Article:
A broad initiative by nearly every building trades union covers workplace safety. The construction industry requires well-fitted and well-maintained personal protective equipment (PPE) to keep employees safe as they carry out their daily duties. Most PPE is designed for males. For example, a respirator intended for a man likely won’t seal or provide proper protection for a woman. Something as simple as a hard hat — designed to protect the head from falling debris or tools — only functions if it fits properly and doesn’t fall off. A hard hat designed for a man may not fit appropriately on anyone else, leaving them vulnerable to injury. The Center for Construction Research and Training (CPWR), the research arm of the National Association of Building Trades Unions (NABTU), has compiled a list of women-friendly PPE on their website (https://bit.ly/3LqaW7D).
NABTU’s TradesFutures is its initiative that is trying to grow and diversify its ranks. They are conducting and sponsoring research and studies that delves into the reasons individuals fail to obtain or complete an apprenticeship and educate the public about the various career opportunities for craft workers in the construction industry.
NABTU’s TRADESWOMEN BUILD NATIONS (TWBN) organization holds a large conference that is now the largest gathering of tradeswomen globally. TWBN is also the largest gathering of Building Trades members on a yearly basis. At this annual event, apprentices, journey-level workers and retirees come together to train, mentor and celebrate women in every trade.
In addition, NABTU has worked with LeanIn.org and the AFL-CIO to launch a structured peer mentorship program that provides tradeswomen with a space to connect, speak openly about challenges, build skills to navigate bias and achieve goals on the job. In 2020, NABTU launched the Tradeswomen Heroes program, a monthly effort between NABTU’s Tradeswomen’s and Apprenticeship and Training Committees to highlight the tremendous women workers within our affiliate unions.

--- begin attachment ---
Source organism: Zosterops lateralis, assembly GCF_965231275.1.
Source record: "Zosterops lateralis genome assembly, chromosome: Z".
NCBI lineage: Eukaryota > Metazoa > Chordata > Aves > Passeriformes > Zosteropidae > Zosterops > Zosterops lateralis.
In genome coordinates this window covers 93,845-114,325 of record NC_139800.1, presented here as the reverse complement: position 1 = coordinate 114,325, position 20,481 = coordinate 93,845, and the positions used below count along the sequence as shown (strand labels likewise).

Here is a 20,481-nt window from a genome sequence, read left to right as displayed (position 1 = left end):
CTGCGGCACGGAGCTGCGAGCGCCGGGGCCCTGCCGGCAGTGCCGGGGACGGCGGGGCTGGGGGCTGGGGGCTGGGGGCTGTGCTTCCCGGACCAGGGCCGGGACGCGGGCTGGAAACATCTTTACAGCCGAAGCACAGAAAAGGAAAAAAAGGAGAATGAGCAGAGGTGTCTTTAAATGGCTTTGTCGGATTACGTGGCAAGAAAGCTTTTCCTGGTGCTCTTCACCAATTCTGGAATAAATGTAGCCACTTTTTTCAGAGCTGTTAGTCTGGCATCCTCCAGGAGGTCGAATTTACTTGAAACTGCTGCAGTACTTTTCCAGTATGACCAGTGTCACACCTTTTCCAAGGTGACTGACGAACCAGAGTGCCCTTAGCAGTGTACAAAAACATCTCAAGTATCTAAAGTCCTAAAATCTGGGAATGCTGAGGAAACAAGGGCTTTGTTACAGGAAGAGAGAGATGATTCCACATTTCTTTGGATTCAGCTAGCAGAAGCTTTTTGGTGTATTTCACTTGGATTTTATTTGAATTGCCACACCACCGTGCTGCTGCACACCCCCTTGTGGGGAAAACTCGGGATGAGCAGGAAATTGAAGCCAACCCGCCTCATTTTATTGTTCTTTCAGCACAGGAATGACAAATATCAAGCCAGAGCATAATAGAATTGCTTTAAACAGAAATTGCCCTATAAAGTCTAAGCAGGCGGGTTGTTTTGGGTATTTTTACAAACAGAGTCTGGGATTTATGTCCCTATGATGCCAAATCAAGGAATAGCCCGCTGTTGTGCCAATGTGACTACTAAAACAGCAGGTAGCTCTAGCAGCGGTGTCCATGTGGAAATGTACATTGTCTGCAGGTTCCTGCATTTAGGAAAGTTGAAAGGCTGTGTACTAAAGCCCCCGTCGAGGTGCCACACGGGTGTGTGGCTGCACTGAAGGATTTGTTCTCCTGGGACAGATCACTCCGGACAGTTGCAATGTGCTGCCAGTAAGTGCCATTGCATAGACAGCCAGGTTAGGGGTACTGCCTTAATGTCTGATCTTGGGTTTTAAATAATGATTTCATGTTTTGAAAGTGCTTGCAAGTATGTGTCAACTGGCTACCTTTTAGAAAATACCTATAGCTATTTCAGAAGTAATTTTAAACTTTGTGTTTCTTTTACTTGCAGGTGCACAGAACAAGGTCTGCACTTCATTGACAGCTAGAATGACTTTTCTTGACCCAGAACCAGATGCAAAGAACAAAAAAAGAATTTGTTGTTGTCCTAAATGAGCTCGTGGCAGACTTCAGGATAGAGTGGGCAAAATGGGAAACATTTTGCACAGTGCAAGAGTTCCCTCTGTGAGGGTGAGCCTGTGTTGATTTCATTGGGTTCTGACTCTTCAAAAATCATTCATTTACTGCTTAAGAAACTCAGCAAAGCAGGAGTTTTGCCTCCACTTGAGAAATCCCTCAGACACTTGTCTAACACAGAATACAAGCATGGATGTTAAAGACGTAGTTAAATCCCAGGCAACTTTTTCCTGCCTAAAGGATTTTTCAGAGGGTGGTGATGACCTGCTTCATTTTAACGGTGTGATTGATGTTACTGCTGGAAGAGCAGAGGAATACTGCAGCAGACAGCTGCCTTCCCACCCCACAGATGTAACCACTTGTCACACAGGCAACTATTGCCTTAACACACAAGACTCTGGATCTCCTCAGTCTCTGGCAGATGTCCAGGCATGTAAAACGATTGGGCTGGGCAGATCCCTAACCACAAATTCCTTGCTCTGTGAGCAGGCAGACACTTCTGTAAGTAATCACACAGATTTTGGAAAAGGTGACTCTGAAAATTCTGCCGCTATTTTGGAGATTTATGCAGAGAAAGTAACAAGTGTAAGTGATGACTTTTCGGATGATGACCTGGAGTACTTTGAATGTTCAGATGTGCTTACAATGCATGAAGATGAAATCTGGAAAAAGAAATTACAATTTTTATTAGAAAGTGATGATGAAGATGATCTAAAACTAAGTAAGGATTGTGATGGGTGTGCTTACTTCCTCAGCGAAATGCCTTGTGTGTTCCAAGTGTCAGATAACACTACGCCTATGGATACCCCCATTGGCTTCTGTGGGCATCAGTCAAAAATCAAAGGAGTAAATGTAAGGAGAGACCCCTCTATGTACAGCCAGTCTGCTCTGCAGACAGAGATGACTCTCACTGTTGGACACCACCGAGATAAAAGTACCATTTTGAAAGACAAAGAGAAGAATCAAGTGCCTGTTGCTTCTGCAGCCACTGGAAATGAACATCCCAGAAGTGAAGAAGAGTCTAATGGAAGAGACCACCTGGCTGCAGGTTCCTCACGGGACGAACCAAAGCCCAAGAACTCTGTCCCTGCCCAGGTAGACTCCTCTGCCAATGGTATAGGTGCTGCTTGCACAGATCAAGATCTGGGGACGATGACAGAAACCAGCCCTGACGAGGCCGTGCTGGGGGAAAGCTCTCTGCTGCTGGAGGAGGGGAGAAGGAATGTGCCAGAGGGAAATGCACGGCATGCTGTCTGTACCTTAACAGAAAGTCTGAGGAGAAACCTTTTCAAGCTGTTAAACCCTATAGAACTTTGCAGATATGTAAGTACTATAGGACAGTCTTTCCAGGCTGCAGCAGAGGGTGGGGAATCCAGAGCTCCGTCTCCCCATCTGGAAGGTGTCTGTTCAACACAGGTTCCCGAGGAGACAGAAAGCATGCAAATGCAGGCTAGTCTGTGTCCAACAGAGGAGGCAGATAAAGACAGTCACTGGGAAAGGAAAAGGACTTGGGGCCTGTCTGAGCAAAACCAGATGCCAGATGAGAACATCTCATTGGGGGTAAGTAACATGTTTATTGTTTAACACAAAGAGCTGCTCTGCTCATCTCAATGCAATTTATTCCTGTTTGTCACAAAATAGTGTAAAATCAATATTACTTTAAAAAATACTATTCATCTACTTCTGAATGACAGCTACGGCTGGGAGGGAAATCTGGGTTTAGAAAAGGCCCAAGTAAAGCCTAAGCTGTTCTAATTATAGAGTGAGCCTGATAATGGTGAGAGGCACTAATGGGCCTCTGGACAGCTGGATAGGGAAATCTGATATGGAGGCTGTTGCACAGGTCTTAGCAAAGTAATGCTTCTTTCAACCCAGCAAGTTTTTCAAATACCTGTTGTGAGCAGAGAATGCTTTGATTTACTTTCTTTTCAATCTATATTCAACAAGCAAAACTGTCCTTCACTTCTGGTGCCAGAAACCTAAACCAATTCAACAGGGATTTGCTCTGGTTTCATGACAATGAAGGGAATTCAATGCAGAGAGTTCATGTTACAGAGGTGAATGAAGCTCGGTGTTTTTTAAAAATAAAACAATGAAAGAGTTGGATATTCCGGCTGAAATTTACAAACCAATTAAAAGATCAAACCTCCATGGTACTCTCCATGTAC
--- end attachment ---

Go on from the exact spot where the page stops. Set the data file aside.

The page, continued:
Many unions are also investing in diversity training, helping apprenticeship coordinators and instructors understand the importance of inclusion and how to foster it. This training often includes practical strategies for overcoming unconscious bias and creating a welcoming environment for all apprentices.
Unions are also creating mentorship programs, pairing new apprentices with experienced workers who can provide guidance and support. By ensuring that some of these mentors are women and people of color, unions are providing role models for new apprentices and showing that everyone can succeed in their chosen field.
## **The Impact of Unions’ Efforts**
The concerted efforts of unions are having a tangible impact. More and more women and people of color are entering and completing apprenticeships, bringing a wealth of talent and fresh perspectives to their industries. These apprentices, in turn, are breaking down barriers and inspiring others to follow in their footsteps.
However, there is still work to be done. Despite the progress made, women and people of color remain underrepresented in many apprenticeship programs. Unions are therefore continuing to refine their strategies, seeking new ways to promote diversity and inclusion.
Unions are proving that diversity, equity, and inclusion are more than just buzzwords—they are crucial components of a thriving, competitive industry. By increasing the number of women and people of color in apprenticeships, unions are fostering a more inclusive workforce, empowering individuals, and strengthening industries. Their efforts serve as a powerful example for other sectors and a beacon of progress in the ongoing journey towards true equality. ν